This is the first of three Priority Products that DTSC originally proposed, in draft form, more than two years ago. DTSC will list the other two Priority Products – spray polyurethane foam (SPF) systems containing unreacted diisocyanates and paint/varnish strippers and surface cleaners containing methylene chloride – through separate rulemaking proposals. Based on the Priority Products Work Plan released last year, the agency will identify as many as five additional Priority Products, drawn from the seven product categories ranging from Cleaning Products to Clothing, in 2016 and 2017.

The comment period runs through August 29, 2016. Once finalized, the Priority Products listing triggers the requirement that manufacturers submit a Preliminary Alternatives Analysis Report within 180 days after the effective date of the regulation.

California releases draft Alternatives Analysis guidance under Safer Consumer Products program.

Today, California’s Department of Toxic Substances Control (DTSC) released the first part of draft guidance on conducting Alternatives Analysis (AA) under the state’s Safer Consumer Products (SCP) program.

The Draft Stage 1 Alternatives Analysis Guide (AA Guide) covers the first of the two stages of the AA process, which entails an initial screening of alternatives and preliminary analysis. During Stage 1, “the responsible entity identifies the goal, scope, legal, functional, and performance requirements of the Priority Product and the Chemical of Concern, and uses this information to identify an array of alternatives to consider.” At the end of Stage 1, the analysis findings, work plan, and implementation schedule are documented in a Preliminary AA Report which is submitted to DTSC.

DTSC reports that a draft guide for Stage 2 will be released in the first quarter of 2016. In Stage 2, the responsible entity follows the Work Plan approved in Stage 1 and conducts an in-depth analysis considering impacts such as life cycle and cost. This process culminates in selecting an alternative and making a regulatory response recommendation.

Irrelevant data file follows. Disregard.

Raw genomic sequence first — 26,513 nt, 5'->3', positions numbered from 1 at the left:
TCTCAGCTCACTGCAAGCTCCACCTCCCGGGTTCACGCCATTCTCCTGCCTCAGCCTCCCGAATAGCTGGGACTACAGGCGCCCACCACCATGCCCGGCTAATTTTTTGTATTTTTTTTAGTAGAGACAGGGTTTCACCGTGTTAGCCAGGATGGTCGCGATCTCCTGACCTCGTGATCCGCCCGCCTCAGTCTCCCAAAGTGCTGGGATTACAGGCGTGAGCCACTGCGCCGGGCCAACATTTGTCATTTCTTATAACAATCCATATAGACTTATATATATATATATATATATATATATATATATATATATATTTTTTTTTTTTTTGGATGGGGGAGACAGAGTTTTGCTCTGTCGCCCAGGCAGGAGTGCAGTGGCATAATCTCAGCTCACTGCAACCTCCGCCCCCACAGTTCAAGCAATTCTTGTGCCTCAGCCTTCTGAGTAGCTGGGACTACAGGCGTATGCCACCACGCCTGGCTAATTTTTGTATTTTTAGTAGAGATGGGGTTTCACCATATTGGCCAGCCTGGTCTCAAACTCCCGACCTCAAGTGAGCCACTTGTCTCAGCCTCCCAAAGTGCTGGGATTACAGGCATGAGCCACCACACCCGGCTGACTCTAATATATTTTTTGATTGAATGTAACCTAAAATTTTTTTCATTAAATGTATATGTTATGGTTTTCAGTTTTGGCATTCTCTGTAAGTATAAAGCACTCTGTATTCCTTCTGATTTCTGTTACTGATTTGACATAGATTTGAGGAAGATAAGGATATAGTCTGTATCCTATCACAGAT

The Draft Stage 1 AA Guide also notes that companies have alternative compliance options to the AA process if an AA or similar comparative analysis has already been completed, or if the company prefers a different AA approach. After demonstrating to DTSC that the alternate approach is “adequate for evaluating the Priority Product and the alternatives” and “sufficiently equivalent to the AA process described in the regulations,” responsible entities may choose instead to conduct an Abridged AA or Alternate Process AA, or use a previously completed AA.

The draft AA Guide discusses in detail the following topics:

  • Product Requirements and Alternatives – including product function and performance, legal requirements, and the role of the Chemical of Concern.
  • Relevant Factors – how to use an iterative process to identify “relevant factors” used throughout the AA process to characterize, evaluate, and compare impacts of the Priority Product and its alternatives.
  • Impact Assessments – approaches, tools, and information sources a responsible entity may use to conduct analyses throughout the AA process.
  • Screening Alternatives – considerations for and approach to screening, assessing tradeoffs, and conducting limited screens.

DTSC will hold two webinars to discuss the Draft Stage 1 Alternatives Analysis Guide, on October 7 and October 21. The comment period on the Guide runs through October 23, 2015.

California’s Safer Consumer Products program finalizes Priority Products Work Plan.

Last week, California’s Department of Toxic Substances Control (DTSC) released its final 2015-17 Priority Product Work Plan outlining the agency’s policy priorities and product categories to be evaluated over the next three years. The Work Plan implements the Safer Consumer Products program, the part of California’s Green Chemistry Initiative that serves to “accelerate the quest for safer products.” In its final form, the Work Plan retains the same seven product categories as were included in the draft Work Plan released in September, although DTSC made changes like adding example products and clarifying or modifying the scope of certain categories.

Selected changes from the draft to final versions of the Work Plan include: